Angella MacEwen | Senior Economist

The last recession in Canada ended almost ten years ago, yet provincial governments across the country are still asking public sector unions to ‘tighten their belts.’ CUPE’s senior economist Angella MacEwen explains why public sector workers’ wages have barely budged in a decade—despite a healthier economy—and why the battle against austerity will be fought and won at the bargaining table. Get to know Angella by reading our Q&A.

Stylized photo of a smiling woman holding a picket sign, with a group with picket signs in the background.A decade of slow economic growth

The 2008-2009 recession was milder in Canada than the U.S. largely because global demand for oil and other natural resources remained high. Strong wage, employment, and economic growth in the three oil-producing provinces masked a weaker recovery in the rest of Canada.

The collapse in oil prices in 2014 was felt nationwide. But by 2016, economic growth across Canada had normalized, and by the end of 2017, unemployment rates were starting to reach 40-year lows in almost all areas of the country. Given the strength of these economic indicators, wages should be rising faster, but average wage growth is stuck at 2.5 per cent. Public sector wages are growing even slower than private sector wages, and in most provinces aren’t keeping up with inflation.

Where is the end to austerity?

The last recession in Canada ended almost ten years ago, yet provincial governments across Canada are still asking public sector unions to cut costs and accept a variety of concessions. In almost every case, these governments are failing to address their real problem, a revenue shortage, and in some cases, they are making it worse by cutting taxes.

Here’s a brief overview of provincial government attacks on public sector wages:

  • In March 2017, the Saskatchewan government asked public sector unions to take a 3.5 per cent wage cut. By the end of 2018, 34 of 39 bargaining units in Saskatchewan had expired collective agreements, and the government had not persuaded a single one to accept the rollback in wages, prompting the finance minister to announce that the wage cut was off the table.
  • The Manitoba government introduced legislation in 2016 which would freeze public sector wages for two years, followed by 0.75 per cent and 1.0 per cent in years 3 and 4. While unions are taking the government to court, the wage freeze may go ahead in the meantime. The province has reduced funding to school boards citing poor economic conditions and expects the shortfall to come out of wage growth.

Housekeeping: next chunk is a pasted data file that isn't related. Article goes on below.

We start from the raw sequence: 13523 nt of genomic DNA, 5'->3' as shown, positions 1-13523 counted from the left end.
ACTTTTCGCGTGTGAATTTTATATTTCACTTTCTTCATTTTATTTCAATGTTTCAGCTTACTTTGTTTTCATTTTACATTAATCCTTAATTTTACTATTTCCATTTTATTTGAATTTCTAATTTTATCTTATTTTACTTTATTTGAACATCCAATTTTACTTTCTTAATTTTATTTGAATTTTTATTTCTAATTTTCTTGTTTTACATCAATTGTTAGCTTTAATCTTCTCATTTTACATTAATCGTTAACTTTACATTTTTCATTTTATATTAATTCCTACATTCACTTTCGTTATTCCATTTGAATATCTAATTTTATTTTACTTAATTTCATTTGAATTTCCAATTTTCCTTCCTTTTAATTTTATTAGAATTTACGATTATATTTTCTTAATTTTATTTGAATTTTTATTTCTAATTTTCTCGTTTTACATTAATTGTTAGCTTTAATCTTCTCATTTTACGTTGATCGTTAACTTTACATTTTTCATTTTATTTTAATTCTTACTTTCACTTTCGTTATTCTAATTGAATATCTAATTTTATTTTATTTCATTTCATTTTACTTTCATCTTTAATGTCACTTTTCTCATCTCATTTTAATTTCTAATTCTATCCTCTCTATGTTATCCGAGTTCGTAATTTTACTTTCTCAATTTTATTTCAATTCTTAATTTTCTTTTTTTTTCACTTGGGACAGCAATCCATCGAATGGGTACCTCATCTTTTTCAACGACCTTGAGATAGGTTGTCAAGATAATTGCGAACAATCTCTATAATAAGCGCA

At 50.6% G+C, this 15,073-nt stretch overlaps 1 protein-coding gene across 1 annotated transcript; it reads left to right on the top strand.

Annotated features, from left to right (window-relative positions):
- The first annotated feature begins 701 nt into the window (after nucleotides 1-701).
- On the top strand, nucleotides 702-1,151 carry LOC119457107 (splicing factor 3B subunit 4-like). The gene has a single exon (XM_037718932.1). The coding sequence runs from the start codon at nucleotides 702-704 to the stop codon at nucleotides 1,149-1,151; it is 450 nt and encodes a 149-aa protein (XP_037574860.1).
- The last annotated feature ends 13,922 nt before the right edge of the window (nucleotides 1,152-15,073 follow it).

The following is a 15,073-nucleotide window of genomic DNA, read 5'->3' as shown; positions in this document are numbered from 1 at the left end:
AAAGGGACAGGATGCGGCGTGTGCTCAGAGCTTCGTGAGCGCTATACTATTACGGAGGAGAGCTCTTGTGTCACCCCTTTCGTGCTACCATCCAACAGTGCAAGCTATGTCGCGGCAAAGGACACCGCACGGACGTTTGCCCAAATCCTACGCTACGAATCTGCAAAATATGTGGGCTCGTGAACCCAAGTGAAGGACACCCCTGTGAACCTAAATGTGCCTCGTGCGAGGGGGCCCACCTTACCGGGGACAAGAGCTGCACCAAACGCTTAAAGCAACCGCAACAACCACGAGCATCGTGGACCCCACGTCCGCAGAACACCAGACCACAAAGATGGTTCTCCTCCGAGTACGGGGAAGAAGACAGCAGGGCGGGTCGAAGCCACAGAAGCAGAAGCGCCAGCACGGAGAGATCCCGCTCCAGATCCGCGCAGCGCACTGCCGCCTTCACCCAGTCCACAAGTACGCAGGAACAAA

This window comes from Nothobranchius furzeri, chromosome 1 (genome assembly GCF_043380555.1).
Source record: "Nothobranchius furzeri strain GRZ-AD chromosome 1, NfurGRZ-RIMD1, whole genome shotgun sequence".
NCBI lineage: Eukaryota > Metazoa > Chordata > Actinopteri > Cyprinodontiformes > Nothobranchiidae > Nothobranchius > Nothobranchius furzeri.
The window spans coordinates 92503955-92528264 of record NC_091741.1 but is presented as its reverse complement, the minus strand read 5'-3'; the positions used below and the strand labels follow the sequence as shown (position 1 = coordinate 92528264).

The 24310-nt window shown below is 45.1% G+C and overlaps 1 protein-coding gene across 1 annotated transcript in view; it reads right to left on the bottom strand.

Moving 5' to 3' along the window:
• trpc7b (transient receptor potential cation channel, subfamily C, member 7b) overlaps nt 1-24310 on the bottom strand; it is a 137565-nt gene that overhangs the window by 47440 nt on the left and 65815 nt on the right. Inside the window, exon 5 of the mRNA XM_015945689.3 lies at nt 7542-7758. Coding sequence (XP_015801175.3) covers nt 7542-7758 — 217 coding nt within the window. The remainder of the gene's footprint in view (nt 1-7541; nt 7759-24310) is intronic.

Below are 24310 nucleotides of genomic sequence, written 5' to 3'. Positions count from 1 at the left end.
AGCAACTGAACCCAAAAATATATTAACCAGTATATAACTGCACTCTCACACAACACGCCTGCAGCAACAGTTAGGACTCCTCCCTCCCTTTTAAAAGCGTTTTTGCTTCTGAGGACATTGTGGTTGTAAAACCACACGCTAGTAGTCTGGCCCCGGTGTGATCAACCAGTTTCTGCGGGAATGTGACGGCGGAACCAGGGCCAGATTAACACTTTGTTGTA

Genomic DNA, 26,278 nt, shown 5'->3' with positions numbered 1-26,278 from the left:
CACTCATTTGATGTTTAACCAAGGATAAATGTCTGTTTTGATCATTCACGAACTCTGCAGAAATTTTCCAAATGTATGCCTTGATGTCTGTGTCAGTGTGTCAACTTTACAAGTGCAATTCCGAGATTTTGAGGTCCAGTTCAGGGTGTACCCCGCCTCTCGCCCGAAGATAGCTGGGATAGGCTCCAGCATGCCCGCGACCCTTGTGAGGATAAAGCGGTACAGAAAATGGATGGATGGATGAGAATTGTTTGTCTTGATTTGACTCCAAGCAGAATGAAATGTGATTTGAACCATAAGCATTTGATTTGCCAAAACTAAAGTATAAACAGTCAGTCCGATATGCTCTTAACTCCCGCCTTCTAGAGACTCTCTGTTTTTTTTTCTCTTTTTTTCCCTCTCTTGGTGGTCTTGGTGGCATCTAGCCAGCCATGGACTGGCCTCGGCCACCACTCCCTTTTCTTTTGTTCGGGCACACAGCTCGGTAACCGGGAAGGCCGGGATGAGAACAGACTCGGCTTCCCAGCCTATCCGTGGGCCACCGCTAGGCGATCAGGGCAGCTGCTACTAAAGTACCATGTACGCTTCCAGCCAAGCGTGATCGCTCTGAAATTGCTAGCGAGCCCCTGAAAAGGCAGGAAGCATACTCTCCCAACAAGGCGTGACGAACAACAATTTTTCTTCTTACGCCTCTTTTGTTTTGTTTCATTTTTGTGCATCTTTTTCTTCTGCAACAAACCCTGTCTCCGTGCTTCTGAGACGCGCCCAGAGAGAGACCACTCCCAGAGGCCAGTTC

• In Nova Scotia, the provincial government used the Public Services Sustainability Act to limit an arbitrator’s ability to set wages higher than guidelines provided by the province. They used this legislation in 2017 to set a wage pattern that froze wages for the first two years, and then increased wages by 1.5 per cent and 1.0 per cent in years 3 and 4.
  • Successive governments in New Brunswick have held public sector wage increases to an average of one per cent per year over the past decade, not even enough to keep pace with inflation. The recently elected coalition government has promised to reign in public spending, hinting at cuts to post-secondary education and health care. Many expect to see further privatization and cuts to services.
  • Ontario’s Fall Economic Statement in 2018 painted the picture of a large deficit and unsustainable debt. Instead of looking at ways to increase revenue, the Ontario government took the opportunity to provide tax cuts to the wealthiest. Public sector workers in Ontario are braced for further privatization, cuts, precarity, and two-tier contract offers.

Before the 2008 recession, governments were already pushing privatization and squeezing the public services that we all rely on. Public sector employers were increasingly shifting secure positions to temporary and precarious ones—the share of public sector workers on temporary contracts is up by more than 50 per cent since 1997, and one-quarter of CUPE members are employed in precarious jobs.

Ten years of austerity have only made matters worse.

Bargaining forward

How can we fight back against provincial austerity and a decidedly anti-worker agenda? In two words: collective bargaining.

Bargaining is one of CUPE’s best tools to improve wages, working conditions and benefits for our members. In 2017, CUPE’s National Executive Board announced an updated bargaining policy, focused on fighting austerity, precarious work, and privatization. This policy included concrete strategies to fight concessions and two-tier contract provisions. This strategy recognizes that the key to successful bargaining is building worker power. Economic conditions are irrelevant if workers haven’t built up the capacity to hold firm against austerity.

The Bargaining Forward strategy goes beyond collective bargaining to include building political support for public investment in the work and services performed by CUPE members. Strong public services benefit the broader community, but higher wages for public sector workers also have a multiplier effect that helps to support local economies.

Ultimately, when unions make gains in bargaining, it sets the standard for all workers. The benefits and wages that we all enjoy today were fought for first at the bargaining table.